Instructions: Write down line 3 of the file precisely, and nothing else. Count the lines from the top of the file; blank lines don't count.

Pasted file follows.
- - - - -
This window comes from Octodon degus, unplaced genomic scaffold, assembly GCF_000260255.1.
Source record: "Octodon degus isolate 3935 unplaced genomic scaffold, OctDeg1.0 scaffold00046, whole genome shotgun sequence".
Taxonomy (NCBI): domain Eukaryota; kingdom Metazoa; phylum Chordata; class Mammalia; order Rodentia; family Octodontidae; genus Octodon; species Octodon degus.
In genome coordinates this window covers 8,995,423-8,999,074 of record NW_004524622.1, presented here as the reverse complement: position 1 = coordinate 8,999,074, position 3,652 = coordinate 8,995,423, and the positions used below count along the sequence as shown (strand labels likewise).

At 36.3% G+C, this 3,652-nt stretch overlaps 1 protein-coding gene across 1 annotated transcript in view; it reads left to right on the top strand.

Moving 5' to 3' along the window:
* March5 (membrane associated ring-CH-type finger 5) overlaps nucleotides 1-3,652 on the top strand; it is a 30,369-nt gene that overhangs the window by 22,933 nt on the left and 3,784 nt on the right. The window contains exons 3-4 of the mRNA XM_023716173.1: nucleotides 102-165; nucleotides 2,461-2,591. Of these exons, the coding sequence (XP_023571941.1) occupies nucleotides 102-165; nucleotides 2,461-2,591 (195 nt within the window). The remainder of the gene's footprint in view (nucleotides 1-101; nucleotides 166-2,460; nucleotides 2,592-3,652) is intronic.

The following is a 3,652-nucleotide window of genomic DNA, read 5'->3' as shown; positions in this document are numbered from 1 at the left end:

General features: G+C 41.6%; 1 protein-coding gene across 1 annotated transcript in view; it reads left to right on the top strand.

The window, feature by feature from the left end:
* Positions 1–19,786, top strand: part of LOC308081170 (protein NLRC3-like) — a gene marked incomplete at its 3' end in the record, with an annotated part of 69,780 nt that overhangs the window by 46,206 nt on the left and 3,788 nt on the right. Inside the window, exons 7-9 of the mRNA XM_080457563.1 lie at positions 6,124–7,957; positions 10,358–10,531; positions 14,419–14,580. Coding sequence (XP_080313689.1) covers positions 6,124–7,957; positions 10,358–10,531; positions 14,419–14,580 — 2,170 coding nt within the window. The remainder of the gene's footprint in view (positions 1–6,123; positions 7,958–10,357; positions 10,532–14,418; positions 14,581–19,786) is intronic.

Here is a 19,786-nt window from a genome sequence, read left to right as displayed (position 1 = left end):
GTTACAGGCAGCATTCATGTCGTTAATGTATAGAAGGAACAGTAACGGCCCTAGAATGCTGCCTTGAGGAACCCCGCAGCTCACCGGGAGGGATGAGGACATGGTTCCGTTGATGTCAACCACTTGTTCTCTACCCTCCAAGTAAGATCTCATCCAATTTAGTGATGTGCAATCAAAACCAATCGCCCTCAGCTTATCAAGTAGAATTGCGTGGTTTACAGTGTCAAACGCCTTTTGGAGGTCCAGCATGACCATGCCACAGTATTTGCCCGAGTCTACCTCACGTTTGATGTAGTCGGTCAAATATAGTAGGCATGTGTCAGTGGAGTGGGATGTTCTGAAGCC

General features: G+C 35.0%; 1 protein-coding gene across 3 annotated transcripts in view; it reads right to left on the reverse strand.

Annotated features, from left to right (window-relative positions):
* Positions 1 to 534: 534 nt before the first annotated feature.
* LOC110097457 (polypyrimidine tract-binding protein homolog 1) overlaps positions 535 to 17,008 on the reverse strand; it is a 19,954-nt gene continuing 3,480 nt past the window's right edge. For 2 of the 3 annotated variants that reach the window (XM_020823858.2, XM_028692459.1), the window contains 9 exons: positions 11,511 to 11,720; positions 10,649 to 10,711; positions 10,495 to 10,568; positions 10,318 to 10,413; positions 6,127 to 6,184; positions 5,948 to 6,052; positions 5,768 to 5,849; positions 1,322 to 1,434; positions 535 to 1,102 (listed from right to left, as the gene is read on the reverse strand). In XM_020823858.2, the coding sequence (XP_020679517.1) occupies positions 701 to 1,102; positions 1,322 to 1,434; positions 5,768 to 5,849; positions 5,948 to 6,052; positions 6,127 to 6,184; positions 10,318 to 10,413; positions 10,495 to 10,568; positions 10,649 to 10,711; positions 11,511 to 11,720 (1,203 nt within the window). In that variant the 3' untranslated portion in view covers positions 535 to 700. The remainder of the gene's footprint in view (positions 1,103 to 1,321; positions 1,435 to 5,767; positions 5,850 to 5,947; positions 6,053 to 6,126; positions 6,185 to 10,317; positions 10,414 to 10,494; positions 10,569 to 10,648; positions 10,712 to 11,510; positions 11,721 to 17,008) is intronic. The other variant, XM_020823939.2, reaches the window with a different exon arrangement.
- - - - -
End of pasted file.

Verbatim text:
Taxonomy (NCBI): domain Eukaryota; kingdom Metazoa; phylum Chordata; class Mammalia; order Rodentia; family Octodontidae; genus Octodon; species Octodon degus.